Pushing Back the Confines of Food Deserts

Davidson had the privilege of hosting Mary Mazzio, director of the documentary The Apple Pushers (2011), on campus in January. The Apple Pushers is a film about immigrant street vendors in New York City and touches on sensitive issues like immigration, the obesity crisis, and food access. In a conversation with Mazzio, a group of Davidson students explored the intricate connection between food justice and immigration. In the film, all the immigrant street vendors are enrolled in New York City’s innovative Green Cart Program, which was created in 2008 to offer people in less affluent neighborhoods access to healthy and fresh produce. The purpose of the carts is not to serve as a place to grocery shop, but rather as a location to grab healthy snacks on the go.  Prior to the Green Cart program, the only cheap and convenient options for a quick snack were hot-dog and pretzel carts or fast food chains. Although some people argue that these options do provide access to food, there is a distinct difference between having food access and having access to good food. On a very basic level, it is usually easy to determine the difference healthy and unhealthy foods; however, even among healthy foods, there are a host of other factors that should be considered in determining the quality of the food. For example, there are many possible differences between an apple picked off a shelf in a Food Lion versus one selected from a farmer’s market: whether pesticides or fertilizers were used in the growing process, the number of miles the produce traveled to the retailer, and the number of days it’s been since the apple was picked. Given the lack of food source labeling, the average consumer doesn’t have such information when selecting most food and certainly not fruits or vegetables.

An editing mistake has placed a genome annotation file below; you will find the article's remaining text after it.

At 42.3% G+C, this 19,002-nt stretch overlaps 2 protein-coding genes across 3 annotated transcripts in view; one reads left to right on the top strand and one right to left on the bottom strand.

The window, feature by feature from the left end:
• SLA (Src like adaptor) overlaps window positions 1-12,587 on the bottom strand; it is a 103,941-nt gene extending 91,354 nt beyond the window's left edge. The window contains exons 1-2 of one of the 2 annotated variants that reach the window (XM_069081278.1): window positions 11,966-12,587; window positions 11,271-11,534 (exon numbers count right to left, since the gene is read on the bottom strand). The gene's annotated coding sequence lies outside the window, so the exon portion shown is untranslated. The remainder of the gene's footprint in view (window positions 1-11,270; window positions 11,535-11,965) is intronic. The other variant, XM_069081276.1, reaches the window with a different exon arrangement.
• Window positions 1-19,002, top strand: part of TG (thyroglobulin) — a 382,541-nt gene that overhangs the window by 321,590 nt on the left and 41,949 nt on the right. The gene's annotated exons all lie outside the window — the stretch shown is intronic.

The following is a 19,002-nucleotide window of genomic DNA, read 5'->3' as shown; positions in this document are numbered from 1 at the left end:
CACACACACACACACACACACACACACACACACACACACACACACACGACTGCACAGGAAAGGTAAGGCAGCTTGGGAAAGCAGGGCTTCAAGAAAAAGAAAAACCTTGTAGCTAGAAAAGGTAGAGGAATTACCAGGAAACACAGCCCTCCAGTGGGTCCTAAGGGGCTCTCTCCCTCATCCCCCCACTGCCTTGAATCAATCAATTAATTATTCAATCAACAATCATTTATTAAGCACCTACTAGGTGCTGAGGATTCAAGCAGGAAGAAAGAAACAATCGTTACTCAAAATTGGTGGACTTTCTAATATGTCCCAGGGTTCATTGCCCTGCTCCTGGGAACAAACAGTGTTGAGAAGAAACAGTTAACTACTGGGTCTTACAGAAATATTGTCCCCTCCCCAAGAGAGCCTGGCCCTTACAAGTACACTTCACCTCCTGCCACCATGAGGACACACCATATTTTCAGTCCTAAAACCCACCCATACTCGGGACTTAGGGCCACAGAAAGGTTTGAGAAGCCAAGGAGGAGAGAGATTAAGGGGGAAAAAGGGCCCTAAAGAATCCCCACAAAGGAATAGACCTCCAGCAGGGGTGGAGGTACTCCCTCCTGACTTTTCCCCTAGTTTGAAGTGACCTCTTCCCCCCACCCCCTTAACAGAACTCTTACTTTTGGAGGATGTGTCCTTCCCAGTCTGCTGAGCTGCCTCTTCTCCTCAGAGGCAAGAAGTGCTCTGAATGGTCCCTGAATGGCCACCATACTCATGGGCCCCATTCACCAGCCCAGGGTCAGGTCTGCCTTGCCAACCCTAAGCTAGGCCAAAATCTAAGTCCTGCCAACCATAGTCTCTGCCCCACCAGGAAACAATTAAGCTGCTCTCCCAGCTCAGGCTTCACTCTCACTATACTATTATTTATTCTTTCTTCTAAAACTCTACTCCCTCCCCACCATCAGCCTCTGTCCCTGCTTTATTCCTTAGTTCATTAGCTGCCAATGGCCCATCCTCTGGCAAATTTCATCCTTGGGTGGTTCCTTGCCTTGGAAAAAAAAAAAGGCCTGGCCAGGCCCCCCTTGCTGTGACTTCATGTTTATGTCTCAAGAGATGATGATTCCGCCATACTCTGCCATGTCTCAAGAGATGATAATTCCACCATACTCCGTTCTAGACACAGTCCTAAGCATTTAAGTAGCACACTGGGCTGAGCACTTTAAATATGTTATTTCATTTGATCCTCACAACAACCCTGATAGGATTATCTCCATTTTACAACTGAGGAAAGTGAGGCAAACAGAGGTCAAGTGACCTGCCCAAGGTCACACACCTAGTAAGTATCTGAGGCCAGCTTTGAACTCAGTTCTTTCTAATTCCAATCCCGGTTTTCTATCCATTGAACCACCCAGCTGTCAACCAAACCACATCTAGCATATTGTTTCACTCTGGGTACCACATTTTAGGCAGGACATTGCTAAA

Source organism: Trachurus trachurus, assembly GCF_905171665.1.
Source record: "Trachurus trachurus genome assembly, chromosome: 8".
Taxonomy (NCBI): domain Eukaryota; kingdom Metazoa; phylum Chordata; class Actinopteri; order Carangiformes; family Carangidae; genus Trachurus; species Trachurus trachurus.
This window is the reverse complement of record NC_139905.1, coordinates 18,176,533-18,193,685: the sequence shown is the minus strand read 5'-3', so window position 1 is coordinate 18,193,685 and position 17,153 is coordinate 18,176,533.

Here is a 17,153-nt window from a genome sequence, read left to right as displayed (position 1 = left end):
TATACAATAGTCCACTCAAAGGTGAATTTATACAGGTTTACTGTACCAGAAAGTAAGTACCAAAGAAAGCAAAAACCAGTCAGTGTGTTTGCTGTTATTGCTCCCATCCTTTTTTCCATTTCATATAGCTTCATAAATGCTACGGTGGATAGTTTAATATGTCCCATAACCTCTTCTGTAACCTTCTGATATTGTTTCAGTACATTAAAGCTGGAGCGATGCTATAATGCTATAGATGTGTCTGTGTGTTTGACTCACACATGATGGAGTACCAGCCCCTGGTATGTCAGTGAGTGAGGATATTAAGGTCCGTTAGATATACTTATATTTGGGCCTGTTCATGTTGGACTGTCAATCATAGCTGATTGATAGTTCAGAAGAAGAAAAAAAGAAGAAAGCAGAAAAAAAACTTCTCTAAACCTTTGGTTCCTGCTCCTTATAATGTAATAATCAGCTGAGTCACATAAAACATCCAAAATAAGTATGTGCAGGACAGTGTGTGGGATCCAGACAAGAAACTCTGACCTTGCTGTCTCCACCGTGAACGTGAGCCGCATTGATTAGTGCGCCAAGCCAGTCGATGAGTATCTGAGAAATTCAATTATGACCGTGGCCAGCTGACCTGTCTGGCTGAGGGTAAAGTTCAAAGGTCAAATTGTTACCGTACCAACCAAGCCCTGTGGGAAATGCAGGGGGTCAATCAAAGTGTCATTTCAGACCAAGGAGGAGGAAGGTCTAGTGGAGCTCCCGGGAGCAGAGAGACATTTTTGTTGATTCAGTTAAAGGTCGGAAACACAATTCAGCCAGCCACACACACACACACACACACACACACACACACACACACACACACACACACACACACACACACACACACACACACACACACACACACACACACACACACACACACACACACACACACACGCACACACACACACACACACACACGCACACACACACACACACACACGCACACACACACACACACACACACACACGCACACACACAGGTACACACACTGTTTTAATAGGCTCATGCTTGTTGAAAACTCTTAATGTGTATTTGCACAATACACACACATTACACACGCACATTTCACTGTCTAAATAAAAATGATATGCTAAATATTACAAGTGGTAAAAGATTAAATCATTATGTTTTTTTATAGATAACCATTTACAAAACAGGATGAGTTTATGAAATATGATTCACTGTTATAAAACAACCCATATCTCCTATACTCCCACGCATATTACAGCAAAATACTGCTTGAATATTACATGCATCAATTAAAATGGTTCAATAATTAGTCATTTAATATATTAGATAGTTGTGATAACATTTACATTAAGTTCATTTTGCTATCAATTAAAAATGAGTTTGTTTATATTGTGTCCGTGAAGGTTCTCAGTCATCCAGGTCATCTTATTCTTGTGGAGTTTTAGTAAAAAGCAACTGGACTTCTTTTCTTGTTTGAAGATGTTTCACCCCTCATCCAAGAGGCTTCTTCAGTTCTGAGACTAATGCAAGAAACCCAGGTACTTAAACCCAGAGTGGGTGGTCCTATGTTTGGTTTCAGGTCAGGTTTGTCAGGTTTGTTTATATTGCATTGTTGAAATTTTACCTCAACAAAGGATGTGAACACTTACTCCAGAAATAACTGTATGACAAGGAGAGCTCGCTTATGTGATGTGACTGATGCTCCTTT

Why is healthy food so hard to find in many poorer communities? Research has shown that residents in low-income, inner-city neighborhoods have poor access to large supermarkets and pay a much higher cost to shop in small local convenience stores. Supermarkets require a large footprint for their retail stores and parking lots and remain primarily a suburban convenience for a clientele that travels by car and buys in bulk. Urban residents typically do not own a car and or have space to store large quantities of food, making cities a less lucrative market for supermarket chains. So instead, city dwellers tend to shop at to privately owned neighborhood grocery stores within walking distance of their homes. Supermarket chains receive massive discounts for buying produce and other food items in bulk. Small local markets cannot compete on price or food selection with the retail giants forcing consumers to pay considerably more for food. As a result, many inner-city low-income residents turn to low cost fast-food establishments, which offer high calorie, low nutrition selections. The lack of healthy food options is creating a host of health problems including obesity, heart disease, and diabetes, and consequently the U.S. is spending immense sums of money on medical conditions related to poor diets.